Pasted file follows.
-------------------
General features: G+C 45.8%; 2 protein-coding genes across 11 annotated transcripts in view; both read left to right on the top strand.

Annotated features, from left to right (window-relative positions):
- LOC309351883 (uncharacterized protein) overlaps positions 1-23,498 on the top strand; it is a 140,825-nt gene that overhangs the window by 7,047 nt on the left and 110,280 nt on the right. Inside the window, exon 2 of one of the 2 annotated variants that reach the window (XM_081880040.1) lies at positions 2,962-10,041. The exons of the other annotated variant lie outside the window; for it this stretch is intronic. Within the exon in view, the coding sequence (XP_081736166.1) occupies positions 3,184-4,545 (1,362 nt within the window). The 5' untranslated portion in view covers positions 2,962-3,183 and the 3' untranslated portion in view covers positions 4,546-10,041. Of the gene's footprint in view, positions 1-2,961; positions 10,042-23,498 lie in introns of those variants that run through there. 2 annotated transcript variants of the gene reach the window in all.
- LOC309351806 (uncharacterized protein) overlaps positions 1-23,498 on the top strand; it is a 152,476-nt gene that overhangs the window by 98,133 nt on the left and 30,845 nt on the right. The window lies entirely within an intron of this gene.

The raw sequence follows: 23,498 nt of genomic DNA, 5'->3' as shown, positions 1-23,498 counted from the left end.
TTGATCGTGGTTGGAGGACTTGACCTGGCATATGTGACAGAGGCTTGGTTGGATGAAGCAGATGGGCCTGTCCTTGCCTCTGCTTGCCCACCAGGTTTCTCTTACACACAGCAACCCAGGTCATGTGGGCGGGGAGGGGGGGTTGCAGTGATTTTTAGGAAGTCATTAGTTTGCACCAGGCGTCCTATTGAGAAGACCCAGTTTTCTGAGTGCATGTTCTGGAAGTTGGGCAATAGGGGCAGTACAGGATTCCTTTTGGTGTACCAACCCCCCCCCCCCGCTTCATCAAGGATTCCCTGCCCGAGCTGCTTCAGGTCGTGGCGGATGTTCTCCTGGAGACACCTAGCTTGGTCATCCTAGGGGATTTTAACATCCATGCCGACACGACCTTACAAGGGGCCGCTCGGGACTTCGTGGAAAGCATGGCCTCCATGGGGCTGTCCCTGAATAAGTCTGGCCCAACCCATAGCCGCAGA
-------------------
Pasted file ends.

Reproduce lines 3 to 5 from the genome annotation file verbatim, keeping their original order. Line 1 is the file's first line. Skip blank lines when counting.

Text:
- LOC309351883 (uncharacterized protein) overlaps positions 1-23,498 on the top strand; it is a 140,825-nt gene that overhangs the window by 7,047 nt on the left and 110,280 nt on the right. Inside the window, exon 2 of one of the 2 annotated variants that reach the window (XM_081880040.1) lies at positions 2,962-10,041. The exons of the other annotated variant lie outside the window; for it this stretch is intronic. Within the exon in view, the coding sequence (XP_081736166.1) occupies positions 3,184-4,545 (1,362 nt within the window). The 5' untranslated portion in view covers positions 2,962-3,183 and the 3' untranslated portion in view covers positions 4,546-10,041. Of the gene's footprint in view, positions 1-2,961; positions 10,042-23,498 lie in introns of those variants that run through there. 2 annotated transcript variants of the gene reach the window in all.
- LOC309351806 (uncharacterized protein) overlaps positions 1-23,498 on the top strand; it is a 152,476-nt gene that overhangs the window by 98,133 nt on the left and 30,845 nt on the right. The window lies entirely within an intron of this gene.

The raw sequence follows: 23,498 nt of genomic DNA, 5'->3' as shown, positions 1-23,498 counted from the left end.